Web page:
November 21, 2013 - 16:19

Yesterday I attended an amazing event in Toronto, Ontario. The event was hosted by the non-profit group Rethink Sustainability and was centred around acting on climate change and carbon emissions. A fantastic keynote speech was delivered by Peter Boyd from Richard Branson’s Carbon War Room (definitely worth following on Twitter if you’re not already: @cwarroom).

Peter kicked things off by touching on the amount of opportunity there is to reduce emissions with, of course, a financial and environmental lens. Some of the work they’re doing to combat emissions includes a rating system for vessels in the shipping industry, renewable jet fuels, mobilizing change in island economies and catalyzing private-public partnerships. It was certainly informative and engaging.

Fast-forward to the afternoon. As a panel of experts was discussing relevant opportunities, collaborative efforts and other important carbon-related items, “questions” poured in from the audience during an open Q&A session. These “questions” were presented in the form of shameless pitches for investment and recognition and often had little to do with the topic at hand: action. Entrepreneurs, owners, managers, executives, etc. who felt once the mic was in their hands they could shamelessly promote their products and services. I should qualify my statements – this is by no means a reflection on how the day-long event was organized and delivered; it was a great event.

Then, Andres Fernandez, one of our Carbonzero team members stood up and delivered what I believe was the speech of the day. He talked about how, since arriving from Colombia a year and a half ago, he has seen too much apprehension to act. This is not at all surprising; as Canadians we’re incredibly risk-averse. Andres said there is too much talking, not enough doing. Too many egos, not enough willingness to work together. He continued to say that there is too much phone calling, emailing, following-up, and following up again…there just needs to be action. Andres mentioned that carbon offsets are a way to act, but this was far from his main focus. In a powerful statement, Andres noted “If you don’t want our offsets, fine. But, stop talking and get offsets from somebody.” Of course, the same could be said of any product or service that reduces carbon emissions, but Andres’ point was clear: Act. Now.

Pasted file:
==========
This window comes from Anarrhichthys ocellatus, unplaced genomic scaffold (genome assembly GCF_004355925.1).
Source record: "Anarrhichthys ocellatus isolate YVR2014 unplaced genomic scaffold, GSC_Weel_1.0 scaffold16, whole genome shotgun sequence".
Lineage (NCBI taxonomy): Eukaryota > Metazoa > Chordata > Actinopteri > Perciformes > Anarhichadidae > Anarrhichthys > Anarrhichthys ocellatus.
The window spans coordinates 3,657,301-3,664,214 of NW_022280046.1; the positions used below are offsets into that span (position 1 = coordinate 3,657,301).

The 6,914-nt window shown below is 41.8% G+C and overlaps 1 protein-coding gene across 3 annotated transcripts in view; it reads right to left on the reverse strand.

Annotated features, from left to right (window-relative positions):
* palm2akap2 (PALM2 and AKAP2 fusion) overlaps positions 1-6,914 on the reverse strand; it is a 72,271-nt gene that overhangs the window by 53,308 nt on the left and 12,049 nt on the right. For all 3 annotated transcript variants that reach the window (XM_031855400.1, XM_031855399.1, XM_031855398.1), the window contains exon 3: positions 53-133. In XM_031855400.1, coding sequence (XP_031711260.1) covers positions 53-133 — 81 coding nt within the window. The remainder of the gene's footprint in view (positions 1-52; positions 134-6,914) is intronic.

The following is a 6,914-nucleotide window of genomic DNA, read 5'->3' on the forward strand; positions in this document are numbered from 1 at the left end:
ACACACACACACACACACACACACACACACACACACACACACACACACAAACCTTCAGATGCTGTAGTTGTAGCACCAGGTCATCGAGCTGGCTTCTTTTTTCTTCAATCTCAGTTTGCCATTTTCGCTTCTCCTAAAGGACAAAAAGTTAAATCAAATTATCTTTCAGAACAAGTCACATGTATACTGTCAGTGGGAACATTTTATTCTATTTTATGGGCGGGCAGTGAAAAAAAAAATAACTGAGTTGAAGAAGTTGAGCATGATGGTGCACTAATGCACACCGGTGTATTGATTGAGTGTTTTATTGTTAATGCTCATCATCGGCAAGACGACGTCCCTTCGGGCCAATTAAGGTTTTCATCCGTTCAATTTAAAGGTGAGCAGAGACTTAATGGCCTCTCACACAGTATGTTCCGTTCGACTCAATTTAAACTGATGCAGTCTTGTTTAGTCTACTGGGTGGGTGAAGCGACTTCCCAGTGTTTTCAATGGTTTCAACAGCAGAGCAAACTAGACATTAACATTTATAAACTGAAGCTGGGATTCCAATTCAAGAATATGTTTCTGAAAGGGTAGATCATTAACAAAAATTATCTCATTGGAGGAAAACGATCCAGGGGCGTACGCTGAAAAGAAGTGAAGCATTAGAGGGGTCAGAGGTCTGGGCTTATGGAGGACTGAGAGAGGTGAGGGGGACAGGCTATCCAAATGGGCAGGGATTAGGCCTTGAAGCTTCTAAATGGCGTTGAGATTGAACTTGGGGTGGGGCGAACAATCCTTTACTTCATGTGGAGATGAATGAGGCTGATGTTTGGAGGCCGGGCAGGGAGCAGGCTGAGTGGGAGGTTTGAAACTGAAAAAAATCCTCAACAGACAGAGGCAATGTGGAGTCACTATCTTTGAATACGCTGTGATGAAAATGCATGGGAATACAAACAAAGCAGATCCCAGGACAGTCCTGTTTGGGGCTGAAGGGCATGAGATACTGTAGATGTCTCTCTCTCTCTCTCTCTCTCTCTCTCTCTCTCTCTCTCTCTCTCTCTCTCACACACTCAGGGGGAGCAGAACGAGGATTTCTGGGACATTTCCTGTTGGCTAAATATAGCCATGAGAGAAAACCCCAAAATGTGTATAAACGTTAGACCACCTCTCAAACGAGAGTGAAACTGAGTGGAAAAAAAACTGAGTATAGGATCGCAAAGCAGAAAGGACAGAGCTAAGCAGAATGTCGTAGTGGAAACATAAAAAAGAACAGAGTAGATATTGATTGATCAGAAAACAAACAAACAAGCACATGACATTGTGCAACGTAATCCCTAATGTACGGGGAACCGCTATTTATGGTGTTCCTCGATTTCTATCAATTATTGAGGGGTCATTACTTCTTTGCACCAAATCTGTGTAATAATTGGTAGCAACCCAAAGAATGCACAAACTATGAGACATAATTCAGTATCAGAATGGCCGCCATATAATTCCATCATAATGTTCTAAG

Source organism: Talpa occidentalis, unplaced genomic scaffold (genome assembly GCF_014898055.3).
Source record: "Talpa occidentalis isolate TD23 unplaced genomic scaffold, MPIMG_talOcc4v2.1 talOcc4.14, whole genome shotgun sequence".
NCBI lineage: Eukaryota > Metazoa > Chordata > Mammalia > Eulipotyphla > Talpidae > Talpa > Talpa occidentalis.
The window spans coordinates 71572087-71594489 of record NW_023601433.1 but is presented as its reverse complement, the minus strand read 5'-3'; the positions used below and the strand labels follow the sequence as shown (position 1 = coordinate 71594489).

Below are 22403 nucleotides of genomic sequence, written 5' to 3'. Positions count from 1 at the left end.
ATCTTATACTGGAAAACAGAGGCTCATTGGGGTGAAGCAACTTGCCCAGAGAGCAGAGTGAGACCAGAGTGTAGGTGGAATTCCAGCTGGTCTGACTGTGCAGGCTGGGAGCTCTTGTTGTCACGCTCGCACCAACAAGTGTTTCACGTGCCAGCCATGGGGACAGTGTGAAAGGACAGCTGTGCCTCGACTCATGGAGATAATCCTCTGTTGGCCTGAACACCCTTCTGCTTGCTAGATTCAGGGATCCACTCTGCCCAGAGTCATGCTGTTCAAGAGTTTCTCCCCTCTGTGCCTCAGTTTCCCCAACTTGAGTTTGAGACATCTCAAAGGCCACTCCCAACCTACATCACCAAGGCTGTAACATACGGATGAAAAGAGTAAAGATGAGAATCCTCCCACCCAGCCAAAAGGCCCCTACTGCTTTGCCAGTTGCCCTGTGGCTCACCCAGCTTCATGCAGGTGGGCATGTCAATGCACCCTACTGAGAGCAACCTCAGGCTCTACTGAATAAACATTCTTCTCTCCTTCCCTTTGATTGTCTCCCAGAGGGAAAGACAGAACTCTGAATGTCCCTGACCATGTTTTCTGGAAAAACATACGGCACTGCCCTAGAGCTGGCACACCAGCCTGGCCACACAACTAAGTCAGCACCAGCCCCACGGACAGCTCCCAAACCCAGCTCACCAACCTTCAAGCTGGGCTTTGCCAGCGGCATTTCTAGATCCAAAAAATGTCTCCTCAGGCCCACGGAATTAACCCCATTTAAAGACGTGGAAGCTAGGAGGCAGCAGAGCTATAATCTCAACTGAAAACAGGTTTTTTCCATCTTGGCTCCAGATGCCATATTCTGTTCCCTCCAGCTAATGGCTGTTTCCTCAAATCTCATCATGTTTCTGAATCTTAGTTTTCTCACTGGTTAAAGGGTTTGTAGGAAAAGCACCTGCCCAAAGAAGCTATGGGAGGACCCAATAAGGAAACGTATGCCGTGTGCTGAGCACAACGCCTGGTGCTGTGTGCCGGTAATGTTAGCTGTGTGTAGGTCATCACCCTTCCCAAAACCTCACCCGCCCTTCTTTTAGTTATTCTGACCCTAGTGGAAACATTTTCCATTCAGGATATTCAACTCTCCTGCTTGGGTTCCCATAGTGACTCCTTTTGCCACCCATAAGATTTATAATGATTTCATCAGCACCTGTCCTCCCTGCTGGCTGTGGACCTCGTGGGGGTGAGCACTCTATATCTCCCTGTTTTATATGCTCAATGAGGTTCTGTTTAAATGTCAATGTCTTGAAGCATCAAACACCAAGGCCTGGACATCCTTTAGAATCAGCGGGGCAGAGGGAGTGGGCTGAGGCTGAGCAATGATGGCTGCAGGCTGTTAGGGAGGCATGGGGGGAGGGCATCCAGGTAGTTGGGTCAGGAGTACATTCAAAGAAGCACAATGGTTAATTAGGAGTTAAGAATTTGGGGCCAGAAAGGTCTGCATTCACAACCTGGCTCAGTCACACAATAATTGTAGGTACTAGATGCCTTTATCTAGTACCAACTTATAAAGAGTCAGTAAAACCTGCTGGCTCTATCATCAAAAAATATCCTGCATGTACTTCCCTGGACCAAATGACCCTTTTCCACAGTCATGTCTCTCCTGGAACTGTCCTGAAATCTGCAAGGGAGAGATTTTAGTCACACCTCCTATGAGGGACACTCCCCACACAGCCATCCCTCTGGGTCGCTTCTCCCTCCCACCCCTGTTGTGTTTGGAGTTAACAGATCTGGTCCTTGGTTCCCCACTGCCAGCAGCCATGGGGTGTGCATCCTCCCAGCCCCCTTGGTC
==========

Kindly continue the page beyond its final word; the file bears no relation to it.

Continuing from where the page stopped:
As Andres finished, the panel moderator (no other than the legend, Doug Miller of GlobeScan), had an ear-to-ear grin. The audience erupted in applause. Andres, it seemed, had been able to capture the attention and emotions of everyone in the room. And certainly, he captured the sentiment here at Carbonzero. There is a need AND an opportunity for businesses and individuals to act. How an organization or single person acts can easily be figured out, but you need to start by starting.

Let us know by joining the discussion on our LinkedIn Group, our Twitter feed or just send us an message if you’re not the social media type.

Evan DiValentino, VP Sales & Marketing